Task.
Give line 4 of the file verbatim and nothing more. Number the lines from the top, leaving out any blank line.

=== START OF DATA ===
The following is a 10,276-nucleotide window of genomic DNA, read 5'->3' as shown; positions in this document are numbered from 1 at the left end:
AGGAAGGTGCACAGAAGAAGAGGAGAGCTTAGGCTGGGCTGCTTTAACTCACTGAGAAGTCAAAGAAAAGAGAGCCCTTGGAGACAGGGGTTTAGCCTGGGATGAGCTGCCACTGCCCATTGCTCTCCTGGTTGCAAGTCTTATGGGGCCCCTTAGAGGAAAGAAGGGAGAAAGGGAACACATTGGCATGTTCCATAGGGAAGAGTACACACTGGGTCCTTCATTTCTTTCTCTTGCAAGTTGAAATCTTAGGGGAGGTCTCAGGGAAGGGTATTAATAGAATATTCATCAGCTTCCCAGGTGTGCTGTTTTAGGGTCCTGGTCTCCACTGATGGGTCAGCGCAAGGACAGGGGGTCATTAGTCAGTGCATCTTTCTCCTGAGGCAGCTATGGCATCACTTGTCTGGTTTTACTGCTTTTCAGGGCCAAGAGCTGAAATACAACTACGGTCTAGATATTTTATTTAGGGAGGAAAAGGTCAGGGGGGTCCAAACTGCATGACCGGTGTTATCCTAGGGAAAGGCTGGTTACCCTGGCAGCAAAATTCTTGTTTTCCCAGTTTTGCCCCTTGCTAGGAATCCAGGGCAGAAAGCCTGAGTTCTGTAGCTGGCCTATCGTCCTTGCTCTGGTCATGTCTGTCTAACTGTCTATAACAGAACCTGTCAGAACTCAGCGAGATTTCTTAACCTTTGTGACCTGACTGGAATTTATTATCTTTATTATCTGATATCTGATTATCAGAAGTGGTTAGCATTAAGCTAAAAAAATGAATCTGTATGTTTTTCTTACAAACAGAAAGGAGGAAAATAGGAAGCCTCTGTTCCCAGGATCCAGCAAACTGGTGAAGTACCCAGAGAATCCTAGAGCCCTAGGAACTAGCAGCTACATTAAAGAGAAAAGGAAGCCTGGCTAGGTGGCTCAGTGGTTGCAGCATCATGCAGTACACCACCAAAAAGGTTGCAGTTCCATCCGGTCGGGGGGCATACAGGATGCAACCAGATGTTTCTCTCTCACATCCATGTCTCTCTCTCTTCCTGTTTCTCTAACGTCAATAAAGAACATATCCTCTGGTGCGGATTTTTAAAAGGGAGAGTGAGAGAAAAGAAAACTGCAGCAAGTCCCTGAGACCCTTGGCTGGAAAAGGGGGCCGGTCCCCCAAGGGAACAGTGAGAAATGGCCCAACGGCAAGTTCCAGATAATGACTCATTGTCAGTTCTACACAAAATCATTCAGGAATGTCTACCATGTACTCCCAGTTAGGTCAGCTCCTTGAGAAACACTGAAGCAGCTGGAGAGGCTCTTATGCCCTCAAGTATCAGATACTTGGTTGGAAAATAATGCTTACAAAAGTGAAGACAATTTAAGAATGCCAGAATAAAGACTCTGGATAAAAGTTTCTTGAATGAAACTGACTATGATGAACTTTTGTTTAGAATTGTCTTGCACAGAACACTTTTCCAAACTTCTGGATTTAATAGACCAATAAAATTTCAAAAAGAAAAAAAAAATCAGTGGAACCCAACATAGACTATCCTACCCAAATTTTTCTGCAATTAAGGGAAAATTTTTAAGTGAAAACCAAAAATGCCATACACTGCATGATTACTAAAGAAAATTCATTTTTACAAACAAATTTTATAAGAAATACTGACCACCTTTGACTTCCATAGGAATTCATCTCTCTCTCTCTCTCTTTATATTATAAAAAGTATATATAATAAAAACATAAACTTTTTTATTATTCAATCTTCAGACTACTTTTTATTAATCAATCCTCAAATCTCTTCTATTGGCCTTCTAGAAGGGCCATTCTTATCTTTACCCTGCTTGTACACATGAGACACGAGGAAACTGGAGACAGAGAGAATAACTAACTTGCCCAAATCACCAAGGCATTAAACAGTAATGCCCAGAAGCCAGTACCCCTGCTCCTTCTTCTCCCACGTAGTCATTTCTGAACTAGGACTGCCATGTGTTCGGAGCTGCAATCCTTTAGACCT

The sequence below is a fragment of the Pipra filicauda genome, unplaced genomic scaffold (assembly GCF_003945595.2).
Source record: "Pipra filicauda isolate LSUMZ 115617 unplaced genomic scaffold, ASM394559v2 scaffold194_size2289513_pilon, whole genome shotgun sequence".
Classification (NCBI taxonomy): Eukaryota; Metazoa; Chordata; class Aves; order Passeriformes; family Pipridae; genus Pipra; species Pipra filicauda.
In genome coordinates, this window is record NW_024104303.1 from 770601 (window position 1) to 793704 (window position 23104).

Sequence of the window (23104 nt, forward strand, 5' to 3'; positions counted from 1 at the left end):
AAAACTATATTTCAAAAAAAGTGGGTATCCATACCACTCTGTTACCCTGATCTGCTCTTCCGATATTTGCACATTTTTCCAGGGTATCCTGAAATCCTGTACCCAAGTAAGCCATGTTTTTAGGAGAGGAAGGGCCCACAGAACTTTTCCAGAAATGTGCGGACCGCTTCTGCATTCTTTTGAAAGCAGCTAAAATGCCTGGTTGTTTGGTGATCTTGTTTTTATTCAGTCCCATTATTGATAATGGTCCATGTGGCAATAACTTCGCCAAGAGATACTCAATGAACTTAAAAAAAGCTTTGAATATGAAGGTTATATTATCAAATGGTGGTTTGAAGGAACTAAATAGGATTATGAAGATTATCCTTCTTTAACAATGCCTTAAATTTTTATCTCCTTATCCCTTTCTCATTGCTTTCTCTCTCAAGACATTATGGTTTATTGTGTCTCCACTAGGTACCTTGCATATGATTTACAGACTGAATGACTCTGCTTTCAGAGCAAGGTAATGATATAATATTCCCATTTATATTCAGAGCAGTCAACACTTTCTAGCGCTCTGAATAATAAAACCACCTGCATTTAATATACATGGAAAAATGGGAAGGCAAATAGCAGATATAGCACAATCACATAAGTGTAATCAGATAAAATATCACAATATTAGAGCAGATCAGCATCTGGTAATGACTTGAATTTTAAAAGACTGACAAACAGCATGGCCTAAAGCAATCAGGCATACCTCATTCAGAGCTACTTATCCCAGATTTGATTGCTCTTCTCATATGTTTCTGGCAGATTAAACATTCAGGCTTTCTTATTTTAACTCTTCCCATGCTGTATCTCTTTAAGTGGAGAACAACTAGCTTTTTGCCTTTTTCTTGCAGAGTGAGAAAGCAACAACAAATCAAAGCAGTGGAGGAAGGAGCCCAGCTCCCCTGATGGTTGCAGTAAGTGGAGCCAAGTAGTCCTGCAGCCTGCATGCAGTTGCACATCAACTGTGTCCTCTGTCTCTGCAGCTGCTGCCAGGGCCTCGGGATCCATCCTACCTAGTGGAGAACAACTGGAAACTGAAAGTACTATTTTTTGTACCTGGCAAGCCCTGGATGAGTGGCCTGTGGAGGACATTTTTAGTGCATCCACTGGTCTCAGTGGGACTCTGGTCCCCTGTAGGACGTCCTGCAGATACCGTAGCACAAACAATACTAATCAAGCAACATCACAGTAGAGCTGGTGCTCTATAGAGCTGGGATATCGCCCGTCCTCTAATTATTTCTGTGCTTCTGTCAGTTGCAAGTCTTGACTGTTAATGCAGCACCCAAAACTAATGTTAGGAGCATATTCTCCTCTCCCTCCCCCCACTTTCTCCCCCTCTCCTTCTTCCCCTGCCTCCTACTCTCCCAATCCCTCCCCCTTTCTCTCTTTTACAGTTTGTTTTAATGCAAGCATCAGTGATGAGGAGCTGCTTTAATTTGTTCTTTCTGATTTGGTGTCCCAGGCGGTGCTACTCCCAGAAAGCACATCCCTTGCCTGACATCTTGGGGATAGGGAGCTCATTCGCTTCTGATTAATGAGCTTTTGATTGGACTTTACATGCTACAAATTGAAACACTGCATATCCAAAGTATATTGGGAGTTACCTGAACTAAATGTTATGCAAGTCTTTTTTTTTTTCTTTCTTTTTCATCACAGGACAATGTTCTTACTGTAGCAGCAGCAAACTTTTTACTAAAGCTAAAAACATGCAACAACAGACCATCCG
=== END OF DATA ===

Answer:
Source record: "Pipra filicauda isolate LSUMZ 115617 unplaced genomic scaffold, ASM394559v2 scaffold194_size2289513_pilon, whole genome shotgun sequence".